TYPE O NEGATIVE - Interview

Nationalnoise.com
Josh Silver from Type O Negative
By Heather Bourgault
November 1, 2000
The Avalon Ballroom - Boston, MA

HB: How did the band come up with the name "Type O Negative"?
Josh: "Well actually it was initialy 'Repulsion' and a band called 'Repulsion' surfaced with a lawyer and since we really hadn't done anything yet, we figured why should we go fight a big legal battle over a name that has actually no exposure whatsoever yet, and we came up with Type O negative. Cause it didn't sound, really you couldn't tell what kind of band, what type of music it would be. It didn't sound too metal, it didn't sound too anything, We like ambiguity, and it seemed to work."
HB: You guys have been around for some time now, exactly how long has the band "Type O Negative" been together?
Josh: "Technically since about '89, which is about 11 years at this point. Wow! That's what I say every time I look back, phew... I can't believe we're still here!"
HB: Who are some of your main musical influences?
Josh: "Well I think my favorite band would probably be the Beatles, and Black Sabbath. The Beatles probably the most diverse songwriters, they've done 25 styles, each incredibly. And so, you know, I have to have the ultimate musical respect for them. I am a fan of melody. I really am not a big fan of screaming so the Beatles, also are at the top of that list as well. Black Sabbath, has been a huge influence, they also have done many albums, each with it's own character and I just like it! It's that simple!"
HB: Questions about your latest release 'The Least of the Worst of'
Josh: "That's a lie... Some of it is the worst!!"
HB: How did you guys choose the tracks that were to be included on this release?
Josh: "It wasn't easy. To represent ten years of a band is pretty difficult. Especially when the band has made a name doing twelve minute songs. That makes it really hard. So we ended up using a lot of radio edits because we really had no choice. I mean, to honestly represent a decade, you know, if we used full length songs, there would be four songs on it and that wouldn't be too cool. So,we tried to make it a combination of, I hate to say 'Greatest Hits' because we never had a hit, so that can't be true. So we tried to make it uh, you know, just a representation of ten years plus adding some rare stuff. Just because I hate 'Greatest Hits' records. They are such a rip off. You might as well try to give people the most you can. You know, we were contractually obligated to do one, so we really didn't have a choice and uh, might as well make it the best you can right? Cause you are stuck there doing it so, might as well try to make it decent."
HB: I understand that you also put together a DVD to go along with this... could you tell me a little bit more about what people can expect to see on the DVD?
Josh: "We had a home video out, released I believe in '98, and they wanted to do a DVD format of that home video, and again, we wanted to put as much extra stuff as we can. So, we went in and did a commentary track and threw a new video on it, and a couple of songs, just as much as we could. Because you know, record company's job is obviously to make money and our job is to try put out whatever we can that's good. Give people more for what they're spending, that's what we tried."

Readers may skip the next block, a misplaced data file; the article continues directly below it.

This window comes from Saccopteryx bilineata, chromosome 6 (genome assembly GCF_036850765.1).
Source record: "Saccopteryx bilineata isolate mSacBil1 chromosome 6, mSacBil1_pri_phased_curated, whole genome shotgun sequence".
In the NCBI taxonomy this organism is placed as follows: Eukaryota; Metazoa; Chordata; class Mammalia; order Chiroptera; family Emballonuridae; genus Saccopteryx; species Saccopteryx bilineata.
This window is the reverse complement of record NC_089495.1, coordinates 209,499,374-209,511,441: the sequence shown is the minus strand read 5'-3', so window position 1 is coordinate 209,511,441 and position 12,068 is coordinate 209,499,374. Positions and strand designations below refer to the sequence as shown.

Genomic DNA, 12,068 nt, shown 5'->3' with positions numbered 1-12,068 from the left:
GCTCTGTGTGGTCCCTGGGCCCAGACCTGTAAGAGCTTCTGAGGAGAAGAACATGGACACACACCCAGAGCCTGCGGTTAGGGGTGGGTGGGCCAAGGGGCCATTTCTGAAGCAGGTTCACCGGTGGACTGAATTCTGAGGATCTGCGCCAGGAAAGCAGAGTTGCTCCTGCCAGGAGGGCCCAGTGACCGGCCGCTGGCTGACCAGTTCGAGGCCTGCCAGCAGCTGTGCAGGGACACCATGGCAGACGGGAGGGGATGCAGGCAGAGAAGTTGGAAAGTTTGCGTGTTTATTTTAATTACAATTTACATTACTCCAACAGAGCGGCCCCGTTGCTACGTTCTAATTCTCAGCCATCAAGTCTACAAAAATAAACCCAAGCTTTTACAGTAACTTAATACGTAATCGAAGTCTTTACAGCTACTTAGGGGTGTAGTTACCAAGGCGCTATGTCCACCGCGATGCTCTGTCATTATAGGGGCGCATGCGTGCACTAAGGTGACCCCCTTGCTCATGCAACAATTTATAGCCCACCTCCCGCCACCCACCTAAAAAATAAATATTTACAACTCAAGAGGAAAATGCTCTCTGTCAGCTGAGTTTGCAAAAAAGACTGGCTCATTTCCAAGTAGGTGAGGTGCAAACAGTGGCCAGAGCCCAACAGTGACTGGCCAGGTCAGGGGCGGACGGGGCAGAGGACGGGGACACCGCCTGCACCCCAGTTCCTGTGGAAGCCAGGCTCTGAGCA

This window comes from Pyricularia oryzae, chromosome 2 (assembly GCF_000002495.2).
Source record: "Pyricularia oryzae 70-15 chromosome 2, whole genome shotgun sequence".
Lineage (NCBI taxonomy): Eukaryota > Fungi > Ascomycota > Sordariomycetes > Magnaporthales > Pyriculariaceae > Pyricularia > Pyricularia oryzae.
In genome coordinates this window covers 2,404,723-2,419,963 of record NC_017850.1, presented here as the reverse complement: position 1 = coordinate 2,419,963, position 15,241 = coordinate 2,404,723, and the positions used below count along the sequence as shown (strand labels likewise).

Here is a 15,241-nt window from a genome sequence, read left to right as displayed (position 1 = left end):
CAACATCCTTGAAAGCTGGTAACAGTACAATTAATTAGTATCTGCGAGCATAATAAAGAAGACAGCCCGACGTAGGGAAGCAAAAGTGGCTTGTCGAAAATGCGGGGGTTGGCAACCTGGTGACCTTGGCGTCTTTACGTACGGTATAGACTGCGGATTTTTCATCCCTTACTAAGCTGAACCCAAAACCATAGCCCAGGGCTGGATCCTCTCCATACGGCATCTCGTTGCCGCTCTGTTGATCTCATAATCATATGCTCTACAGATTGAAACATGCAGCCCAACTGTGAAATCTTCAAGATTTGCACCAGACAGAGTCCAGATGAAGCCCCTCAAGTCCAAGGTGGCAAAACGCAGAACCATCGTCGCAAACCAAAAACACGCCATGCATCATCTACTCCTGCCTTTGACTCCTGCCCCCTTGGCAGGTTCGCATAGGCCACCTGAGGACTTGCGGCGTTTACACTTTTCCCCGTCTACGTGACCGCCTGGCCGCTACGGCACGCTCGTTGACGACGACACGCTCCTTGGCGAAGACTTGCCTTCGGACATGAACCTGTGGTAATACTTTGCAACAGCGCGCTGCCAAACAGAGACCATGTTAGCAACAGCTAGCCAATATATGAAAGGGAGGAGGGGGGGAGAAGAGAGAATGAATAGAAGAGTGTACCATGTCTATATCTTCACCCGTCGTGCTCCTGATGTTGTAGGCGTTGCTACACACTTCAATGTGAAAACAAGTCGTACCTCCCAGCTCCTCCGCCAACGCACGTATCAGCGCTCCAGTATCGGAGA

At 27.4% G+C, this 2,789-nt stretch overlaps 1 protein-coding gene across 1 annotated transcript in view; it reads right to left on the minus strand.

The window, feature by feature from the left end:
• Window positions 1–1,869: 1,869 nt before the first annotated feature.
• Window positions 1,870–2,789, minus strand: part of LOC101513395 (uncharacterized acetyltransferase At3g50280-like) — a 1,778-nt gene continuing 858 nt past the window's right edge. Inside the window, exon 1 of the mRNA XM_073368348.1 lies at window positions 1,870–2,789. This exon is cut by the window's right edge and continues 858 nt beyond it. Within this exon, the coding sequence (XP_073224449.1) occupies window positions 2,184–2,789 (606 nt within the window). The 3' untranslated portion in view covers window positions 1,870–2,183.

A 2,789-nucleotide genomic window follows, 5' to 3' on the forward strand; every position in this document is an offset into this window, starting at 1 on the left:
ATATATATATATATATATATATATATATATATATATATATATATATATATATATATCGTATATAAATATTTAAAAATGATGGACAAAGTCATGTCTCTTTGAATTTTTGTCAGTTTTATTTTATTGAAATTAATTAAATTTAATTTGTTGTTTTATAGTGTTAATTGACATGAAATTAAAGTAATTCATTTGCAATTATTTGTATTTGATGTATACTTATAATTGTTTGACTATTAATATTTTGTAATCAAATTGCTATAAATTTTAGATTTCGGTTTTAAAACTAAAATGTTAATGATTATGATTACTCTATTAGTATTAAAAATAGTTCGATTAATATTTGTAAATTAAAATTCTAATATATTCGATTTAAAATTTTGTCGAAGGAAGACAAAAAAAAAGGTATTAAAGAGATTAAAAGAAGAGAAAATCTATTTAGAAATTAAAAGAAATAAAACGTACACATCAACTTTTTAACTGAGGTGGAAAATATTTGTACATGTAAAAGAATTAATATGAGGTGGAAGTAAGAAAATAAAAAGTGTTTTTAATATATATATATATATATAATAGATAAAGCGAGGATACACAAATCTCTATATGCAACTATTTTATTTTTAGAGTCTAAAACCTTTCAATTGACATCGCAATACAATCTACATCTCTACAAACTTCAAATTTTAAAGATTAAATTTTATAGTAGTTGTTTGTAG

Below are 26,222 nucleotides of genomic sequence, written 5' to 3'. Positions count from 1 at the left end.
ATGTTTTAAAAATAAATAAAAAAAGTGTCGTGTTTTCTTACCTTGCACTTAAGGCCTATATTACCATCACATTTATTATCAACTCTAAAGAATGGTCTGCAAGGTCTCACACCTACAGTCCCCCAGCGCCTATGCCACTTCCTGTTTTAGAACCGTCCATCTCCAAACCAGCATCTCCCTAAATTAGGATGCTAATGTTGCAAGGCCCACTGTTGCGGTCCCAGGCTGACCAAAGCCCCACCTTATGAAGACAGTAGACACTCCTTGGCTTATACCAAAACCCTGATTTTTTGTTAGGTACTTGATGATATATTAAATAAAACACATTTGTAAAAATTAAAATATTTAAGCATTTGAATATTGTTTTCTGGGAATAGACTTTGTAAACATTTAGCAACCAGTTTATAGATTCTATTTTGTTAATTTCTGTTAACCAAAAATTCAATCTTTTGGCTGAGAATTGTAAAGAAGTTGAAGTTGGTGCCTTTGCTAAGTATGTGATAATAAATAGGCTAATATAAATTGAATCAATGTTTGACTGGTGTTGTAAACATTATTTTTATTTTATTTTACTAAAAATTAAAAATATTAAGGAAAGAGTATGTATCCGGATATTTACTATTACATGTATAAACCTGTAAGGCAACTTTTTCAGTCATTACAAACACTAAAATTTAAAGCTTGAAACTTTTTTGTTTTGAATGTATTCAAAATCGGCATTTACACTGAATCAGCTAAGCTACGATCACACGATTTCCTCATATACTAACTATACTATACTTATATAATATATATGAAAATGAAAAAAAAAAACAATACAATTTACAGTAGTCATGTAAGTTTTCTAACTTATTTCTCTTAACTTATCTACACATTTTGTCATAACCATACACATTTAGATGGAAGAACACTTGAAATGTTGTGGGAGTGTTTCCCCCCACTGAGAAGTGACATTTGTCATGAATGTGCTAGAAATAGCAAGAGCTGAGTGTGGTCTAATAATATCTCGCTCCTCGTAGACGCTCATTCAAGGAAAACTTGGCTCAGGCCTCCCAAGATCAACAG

Now some questions about touring.....
HB:
You guys have been on the road now for quite some time without a break it seems, about how many days now has it been?
Josh: "This is only the 5th show actually, of this tour. Before this was 'World Coming Down', which was about 3 or 4 months. Which for us is really a light schedule. That's nothing... For 'Bloody Kisses' we did three years, virtually straight. You know, little breaks here and there, and a week home, but when you are on a bus for a year, a week doesn't seem like a whole lot of time. You're just getting used to being at home and then you're gone. But, that's part of the life you know, and if you choose to be in this, then you really better be able to do that. And there are great things about it too. I mean you get to see the whole world and It's not all trauma, but there's certainly an amount of trauma, and like everything in life, it's a mix. I accept it."
HB: Do you have a favorite city or venue that you have played over the years?
Josh: "Most of the places we really don't spend enough time to really make that kind of judgement but uh, Amsterdam we had a ton of fun in. Not necessarily because of the drugs, that helped too, but, you know, great restaurants, great city, very free environment and that kind of stuff. It really depends on the crowd. You know, we've had good shows in most places and we've had some pretty bad shows in most places, so the crowd and the head of the band, cause a lot of bands have all the DATs and pre-taped stuff and we don't do that so, you know, our mood is going to adversely effect the show. For good or bad, and we accept that. To me, that's part of rock and music."
HB: What should a fan expect to see/hear at one of your shows?
Josh: "I like to say, expect nothing and they'll never be disappointed. I don't know, it's really hard for me being up there to say what people think of it. We're a tough band live because the length of the songs makes it kind of a hard thing to put across in a live venue. But people do seem to come back, so I guess we're not all that shitty. They must like something, I can't say what."
HB: Ok... We all hear about the crazy things that bands do to each other while on the road... can you tell us about anything that has happened to you, or jokes that you or your band mates have played on another band with whom you have been touring?